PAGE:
Definitely Not a Keynesian Suggestion

Michael Stephens | February 16, 2012

The people at Bloomberg appear to have made a curious error on their website yesterday.  They have attributed an op-ed to Amity Shlaes that was almost certainly not written by her.  You see, Amity Shlaes is a well-known skeptic of Keynes and all things Keynesian, having written the bible for those who like to claim that the New Deal made the Great Depression worse.  (For a nice takedown of such claims, as well as Shlaes’ contributions in particular, see this Levy Institute policy brief.)

The Bloomberg op-ed in question contends that the Obama administration’s intention to withdraw militarily from Afghanistan and other places will devastate those countries’ economies.  This is because, according to the op-ed, establishing US military bases in foreign countries boosts economic growth there.

The real Amity Shlaes would have carefully instructed us that such public interventions not only cannot increase economic growth (even in the context of a downturn) but will actually decrease it (the New Deal, you see, is what made the regular ol’ Depression “Great”).

Now if this was written by Amity Shlaes, it is a peculiar way of announcing her conversion.  But let’s not quibble over ceremony.  If it is indeed Shlaes, let’s follow her lead.  In order to boost the growth rate in a time of economic malaise here at home, we should invite the US military to occupy the United States; we could even pay them a bonus to do it (Shlaes’ calculations suggest this might still be worth our while).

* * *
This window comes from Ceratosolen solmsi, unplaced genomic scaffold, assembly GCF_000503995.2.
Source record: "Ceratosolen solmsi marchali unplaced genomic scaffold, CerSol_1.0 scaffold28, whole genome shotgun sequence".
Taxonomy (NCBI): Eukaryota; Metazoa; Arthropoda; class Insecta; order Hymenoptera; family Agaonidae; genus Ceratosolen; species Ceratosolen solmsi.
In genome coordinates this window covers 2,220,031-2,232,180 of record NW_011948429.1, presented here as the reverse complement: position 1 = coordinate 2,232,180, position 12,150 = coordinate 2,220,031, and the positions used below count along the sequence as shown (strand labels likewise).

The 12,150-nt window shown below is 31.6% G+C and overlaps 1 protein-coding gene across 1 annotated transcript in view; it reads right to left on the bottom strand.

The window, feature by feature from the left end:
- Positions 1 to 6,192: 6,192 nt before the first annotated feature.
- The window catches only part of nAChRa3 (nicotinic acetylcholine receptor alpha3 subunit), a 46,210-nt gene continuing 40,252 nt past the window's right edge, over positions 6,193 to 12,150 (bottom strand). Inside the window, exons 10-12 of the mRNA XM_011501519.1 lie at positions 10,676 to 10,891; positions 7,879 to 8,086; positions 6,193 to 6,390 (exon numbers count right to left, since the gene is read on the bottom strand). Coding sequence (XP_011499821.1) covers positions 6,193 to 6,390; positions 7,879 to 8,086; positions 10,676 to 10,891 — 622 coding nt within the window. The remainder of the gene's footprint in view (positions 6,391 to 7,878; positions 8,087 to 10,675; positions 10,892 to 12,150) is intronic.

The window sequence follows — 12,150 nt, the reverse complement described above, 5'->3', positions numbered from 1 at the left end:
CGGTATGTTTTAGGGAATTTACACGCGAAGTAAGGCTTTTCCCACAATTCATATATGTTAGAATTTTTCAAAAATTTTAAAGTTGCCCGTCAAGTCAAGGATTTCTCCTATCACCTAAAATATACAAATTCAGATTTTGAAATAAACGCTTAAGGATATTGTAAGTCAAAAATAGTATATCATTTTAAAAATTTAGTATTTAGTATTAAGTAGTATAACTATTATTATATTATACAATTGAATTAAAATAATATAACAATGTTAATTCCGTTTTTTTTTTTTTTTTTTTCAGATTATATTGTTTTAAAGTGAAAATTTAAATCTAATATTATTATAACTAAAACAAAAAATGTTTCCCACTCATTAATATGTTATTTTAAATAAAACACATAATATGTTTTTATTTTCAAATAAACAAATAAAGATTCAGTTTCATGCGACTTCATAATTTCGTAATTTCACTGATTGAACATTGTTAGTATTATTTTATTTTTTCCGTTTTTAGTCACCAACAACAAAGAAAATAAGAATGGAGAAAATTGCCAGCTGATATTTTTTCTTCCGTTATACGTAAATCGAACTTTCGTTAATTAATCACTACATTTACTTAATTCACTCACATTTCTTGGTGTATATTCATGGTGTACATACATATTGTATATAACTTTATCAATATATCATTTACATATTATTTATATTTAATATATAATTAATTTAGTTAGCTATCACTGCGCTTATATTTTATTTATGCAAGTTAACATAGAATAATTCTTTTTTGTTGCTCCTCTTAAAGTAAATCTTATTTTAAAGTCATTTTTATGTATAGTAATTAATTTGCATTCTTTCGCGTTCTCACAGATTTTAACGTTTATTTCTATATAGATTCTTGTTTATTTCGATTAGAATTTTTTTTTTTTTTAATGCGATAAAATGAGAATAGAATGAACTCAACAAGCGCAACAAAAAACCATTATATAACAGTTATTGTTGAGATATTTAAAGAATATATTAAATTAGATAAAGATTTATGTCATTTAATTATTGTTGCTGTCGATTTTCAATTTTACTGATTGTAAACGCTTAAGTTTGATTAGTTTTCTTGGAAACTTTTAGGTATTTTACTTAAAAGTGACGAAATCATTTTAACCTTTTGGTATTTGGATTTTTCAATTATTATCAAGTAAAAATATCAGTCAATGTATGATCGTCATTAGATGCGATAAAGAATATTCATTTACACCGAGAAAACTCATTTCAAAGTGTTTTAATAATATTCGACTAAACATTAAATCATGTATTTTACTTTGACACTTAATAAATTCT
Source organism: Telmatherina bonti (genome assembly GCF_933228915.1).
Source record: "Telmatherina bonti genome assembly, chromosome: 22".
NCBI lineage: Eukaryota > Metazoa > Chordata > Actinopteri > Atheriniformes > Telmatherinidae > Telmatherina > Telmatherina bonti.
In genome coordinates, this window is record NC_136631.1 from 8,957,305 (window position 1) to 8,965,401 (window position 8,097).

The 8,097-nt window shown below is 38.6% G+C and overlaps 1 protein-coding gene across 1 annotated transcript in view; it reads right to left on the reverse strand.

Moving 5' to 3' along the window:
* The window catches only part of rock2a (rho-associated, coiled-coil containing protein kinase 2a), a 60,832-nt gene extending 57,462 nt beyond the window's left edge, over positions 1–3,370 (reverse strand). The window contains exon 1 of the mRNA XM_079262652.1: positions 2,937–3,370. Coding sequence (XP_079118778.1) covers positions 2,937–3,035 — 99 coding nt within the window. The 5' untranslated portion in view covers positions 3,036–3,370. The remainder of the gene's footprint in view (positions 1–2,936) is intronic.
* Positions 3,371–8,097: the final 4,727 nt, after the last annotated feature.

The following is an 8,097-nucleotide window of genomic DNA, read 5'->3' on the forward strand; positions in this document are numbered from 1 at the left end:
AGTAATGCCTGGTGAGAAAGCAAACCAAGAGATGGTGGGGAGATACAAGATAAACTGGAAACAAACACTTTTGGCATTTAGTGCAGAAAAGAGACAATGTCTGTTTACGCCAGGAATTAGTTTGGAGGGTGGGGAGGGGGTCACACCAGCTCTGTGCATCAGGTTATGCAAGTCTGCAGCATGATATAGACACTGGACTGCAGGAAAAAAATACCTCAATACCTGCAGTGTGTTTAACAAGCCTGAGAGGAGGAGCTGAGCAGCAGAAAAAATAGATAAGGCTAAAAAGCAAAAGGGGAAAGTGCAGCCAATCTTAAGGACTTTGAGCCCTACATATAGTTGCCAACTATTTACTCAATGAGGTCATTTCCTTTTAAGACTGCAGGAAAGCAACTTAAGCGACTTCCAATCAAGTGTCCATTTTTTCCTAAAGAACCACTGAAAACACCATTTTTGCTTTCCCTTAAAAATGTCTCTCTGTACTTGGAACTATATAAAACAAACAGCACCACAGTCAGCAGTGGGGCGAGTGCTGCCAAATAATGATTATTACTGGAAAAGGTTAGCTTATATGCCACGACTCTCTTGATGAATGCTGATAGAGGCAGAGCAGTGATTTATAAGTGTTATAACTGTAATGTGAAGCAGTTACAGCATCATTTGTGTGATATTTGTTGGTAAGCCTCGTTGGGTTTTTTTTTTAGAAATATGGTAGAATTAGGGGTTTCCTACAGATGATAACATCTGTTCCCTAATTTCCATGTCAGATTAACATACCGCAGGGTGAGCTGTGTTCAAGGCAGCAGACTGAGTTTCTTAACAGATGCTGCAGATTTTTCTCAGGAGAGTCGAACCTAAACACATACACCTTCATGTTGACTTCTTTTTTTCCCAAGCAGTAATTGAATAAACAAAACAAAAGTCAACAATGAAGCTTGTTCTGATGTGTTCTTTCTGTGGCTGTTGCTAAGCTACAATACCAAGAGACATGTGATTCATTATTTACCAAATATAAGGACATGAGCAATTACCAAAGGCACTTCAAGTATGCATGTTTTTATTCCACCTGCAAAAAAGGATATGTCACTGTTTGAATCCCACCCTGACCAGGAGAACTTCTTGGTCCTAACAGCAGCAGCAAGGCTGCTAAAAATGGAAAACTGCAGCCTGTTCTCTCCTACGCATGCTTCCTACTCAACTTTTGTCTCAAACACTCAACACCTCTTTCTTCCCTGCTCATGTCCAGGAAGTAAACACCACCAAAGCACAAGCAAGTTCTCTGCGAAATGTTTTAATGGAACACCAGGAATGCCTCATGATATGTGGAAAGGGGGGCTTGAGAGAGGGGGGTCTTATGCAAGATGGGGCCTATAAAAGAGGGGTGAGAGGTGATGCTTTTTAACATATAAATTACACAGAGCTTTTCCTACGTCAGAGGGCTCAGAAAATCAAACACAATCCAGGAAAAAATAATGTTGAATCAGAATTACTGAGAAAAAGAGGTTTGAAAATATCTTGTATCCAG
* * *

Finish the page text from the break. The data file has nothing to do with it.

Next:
But if the military is too busy increasing other countries’ growth rates, I have another idea.  We could initiate an emergency recruitment drive for the US Army and station the new troops here in the United States, carrying out nation building in particularly distressed economic regions (there are, I believe, a few million people without jobs who would welcome the opportunity).  Of course we might need to build some new infrastructure bases to facilitate these operations here in the US, and may have to hire some additional support staff.

And if the threat of being shipped overseas and put in harm’s way is a barrier to recruitment, we could always create a new, strictly domestic branch of the military that recruits civilians to engage in nation building through repairing schools and providing social services.  We could call it, I don’t know, the Civilian Conservation Nation Building Corps, or something like that.  But none of that Keynesian nonsense please.


2 Responses to “Definitely Not a Keynesian Suggestion”

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  1. Comment by Max — February 17, 2012 at 9:46 am   Reply

    I got a chuckle out of this line:

    “Conversely, the absence of soldiers seemed to hurt. Nations that asked the U.S. to withdraw, like France in the 1960s and Thailand in the 1970s, afterward paid a growth penalty.”

    Poor France, without any U.S. soldiers to show them how civilized people do things, how will they ever learn?

  2. Comment by forecaster — February 18, 2012 at 1:44 pm   Reply

    You failed to mention the businesses that are created near military bases that boost the economy in the area. The military and civilian personnel spend their earned money on local goods and services. This increases the economic growth. Removing those people from spending money decreases the growth. This is why BRAC is such a big deal with local communities, especially those that were built because of the bases. I think Shlaes article is spot on.

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